Edward Cornwallis statue should be 'prominently displayed,' Hendsbee says
Coun. David Hendsbee says fate of statue cannot be decided by Premier Stephen McNeil
A municipal councillor says he doesn't want to see a statue of Edwarrd Cornwallis removed from the Halifax landscape, and is suggesting it instead be relocated from a downtown park to the city's waterfront.
"Edward Cornwallis founded Halifax," said David Hendsbee, the councillor for Preston Chezzetcook Eastern Shore. "He should be prominently displayed and acknowledged."
Premier Stephen McNeil plans to ask the municipality to remove the statue from Cornwallis Park in the south end because of Cornwallis's history with the Mi'kmaq people.
Cornwallis founded Halifax and was an early governor of Nova Scotia, but he offered a cash bounty to anyone who killed a Mi'kmaq person.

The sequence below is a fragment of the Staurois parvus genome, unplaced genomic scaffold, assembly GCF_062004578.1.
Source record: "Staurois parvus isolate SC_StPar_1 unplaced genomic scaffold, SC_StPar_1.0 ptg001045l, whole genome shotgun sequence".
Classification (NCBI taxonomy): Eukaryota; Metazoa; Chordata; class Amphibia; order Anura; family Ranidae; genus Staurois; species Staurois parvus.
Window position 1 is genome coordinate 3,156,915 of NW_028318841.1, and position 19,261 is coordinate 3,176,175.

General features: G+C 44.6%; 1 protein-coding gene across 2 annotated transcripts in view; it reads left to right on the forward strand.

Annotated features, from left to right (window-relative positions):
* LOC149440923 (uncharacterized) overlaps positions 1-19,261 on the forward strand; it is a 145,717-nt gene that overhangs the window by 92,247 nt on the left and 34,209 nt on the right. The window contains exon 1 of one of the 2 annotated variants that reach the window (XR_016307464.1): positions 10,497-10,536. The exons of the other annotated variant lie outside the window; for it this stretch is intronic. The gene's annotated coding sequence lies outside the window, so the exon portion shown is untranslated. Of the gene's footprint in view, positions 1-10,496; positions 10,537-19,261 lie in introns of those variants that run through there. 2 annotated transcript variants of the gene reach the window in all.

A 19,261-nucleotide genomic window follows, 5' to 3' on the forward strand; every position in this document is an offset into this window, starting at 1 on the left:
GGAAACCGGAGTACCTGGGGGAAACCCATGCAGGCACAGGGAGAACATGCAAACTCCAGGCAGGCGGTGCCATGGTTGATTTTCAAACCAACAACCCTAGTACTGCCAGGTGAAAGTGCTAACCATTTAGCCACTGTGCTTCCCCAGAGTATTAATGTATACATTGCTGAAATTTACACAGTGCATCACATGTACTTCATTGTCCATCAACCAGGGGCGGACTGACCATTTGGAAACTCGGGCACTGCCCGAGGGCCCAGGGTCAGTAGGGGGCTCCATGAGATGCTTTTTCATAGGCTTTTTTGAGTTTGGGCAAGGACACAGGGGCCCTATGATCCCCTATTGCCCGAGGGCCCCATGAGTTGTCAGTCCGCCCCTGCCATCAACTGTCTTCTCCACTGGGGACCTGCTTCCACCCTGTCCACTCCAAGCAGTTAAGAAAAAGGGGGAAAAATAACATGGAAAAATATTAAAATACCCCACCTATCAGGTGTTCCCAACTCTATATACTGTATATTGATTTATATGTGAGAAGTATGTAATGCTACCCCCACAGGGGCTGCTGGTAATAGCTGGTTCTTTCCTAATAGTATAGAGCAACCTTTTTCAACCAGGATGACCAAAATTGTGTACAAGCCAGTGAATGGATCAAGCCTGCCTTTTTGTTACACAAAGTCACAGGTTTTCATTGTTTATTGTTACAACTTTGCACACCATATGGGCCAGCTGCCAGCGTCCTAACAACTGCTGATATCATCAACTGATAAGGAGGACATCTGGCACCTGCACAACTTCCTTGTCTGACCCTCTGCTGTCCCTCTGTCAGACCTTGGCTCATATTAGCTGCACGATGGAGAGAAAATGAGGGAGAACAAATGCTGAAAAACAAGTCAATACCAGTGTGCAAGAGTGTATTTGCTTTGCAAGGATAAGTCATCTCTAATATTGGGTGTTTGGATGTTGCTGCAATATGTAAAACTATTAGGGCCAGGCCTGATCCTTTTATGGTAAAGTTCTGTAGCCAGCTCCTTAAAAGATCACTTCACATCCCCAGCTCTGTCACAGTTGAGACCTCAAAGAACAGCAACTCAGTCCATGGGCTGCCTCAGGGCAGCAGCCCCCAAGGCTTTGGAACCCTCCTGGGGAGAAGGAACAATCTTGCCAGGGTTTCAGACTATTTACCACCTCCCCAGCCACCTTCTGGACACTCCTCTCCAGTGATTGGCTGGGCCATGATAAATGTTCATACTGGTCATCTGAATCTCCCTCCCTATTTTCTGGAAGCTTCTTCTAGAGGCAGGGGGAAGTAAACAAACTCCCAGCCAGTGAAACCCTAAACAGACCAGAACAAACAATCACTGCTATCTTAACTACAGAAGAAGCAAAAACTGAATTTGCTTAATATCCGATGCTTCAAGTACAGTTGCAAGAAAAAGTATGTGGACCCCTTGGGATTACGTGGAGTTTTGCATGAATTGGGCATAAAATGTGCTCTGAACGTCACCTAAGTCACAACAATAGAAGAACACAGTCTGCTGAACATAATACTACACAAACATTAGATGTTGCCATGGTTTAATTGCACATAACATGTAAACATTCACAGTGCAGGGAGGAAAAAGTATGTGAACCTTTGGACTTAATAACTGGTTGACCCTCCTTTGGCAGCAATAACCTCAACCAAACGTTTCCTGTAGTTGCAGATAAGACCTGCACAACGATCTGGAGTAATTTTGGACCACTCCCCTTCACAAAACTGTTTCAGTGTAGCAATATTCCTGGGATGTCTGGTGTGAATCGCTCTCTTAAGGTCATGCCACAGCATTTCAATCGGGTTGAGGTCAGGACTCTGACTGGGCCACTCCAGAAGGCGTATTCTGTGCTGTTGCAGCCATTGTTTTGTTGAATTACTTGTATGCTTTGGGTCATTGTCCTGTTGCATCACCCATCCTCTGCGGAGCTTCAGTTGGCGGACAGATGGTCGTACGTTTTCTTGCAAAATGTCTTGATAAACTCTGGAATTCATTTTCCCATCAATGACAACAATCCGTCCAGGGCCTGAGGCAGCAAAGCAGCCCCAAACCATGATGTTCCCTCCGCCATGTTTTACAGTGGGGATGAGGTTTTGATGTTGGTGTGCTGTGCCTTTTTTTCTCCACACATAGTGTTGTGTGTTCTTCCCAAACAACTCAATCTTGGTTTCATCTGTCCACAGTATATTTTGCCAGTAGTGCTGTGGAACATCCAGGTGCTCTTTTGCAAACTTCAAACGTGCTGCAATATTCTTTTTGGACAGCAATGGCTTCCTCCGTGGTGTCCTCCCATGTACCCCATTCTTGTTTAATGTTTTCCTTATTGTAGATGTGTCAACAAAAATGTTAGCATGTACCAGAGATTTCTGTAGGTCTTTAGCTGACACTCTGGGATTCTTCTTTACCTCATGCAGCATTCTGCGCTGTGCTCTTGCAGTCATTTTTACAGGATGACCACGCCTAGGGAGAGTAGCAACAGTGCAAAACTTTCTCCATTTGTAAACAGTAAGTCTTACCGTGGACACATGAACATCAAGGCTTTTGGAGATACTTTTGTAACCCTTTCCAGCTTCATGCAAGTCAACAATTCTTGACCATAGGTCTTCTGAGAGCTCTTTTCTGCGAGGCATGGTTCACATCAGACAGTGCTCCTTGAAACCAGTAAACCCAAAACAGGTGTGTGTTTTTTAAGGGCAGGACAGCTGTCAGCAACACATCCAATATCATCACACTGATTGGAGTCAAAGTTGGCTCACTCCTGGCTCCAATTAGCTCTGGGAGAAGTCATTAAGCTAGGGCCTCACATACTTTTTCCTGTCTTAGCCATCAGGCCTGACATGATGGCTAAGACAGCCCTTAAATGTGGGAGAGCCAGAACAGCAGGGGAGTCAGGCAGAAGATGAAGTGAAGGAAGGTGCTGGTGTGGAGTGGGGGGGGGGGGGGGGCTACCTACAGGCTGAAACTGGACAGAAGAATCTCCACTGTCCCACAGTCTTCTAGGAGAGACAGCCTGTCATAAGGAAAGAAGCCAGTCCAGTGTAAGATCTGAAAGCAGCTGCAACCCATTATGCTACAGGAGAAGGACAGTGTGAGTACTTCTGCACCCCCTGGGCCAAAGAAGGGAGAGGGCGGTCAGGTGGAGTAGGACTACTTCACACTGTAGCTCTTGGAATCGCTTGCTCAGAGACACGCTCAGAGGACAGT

The premier has already taken down the Cornwallis River signs that were close to a First Nation community in the Annapolis Valley.
Hendsbee is in favour of putting the statue near the Halifax ferry terminal where Cornwallis is thought to have disembarked in 1749. He'd also like to have the statue facing west towards the Halifax Citadel.
"If the Mi'kmaq nation wants their history to be known, perhaps they can use a renamed Cornwallis Park to do that," Hendsbee said.
Hendsbee is clear on one point. The fate of the statue cannot be decided by the premier or the mayor.
"It's up to (regional) council," he said.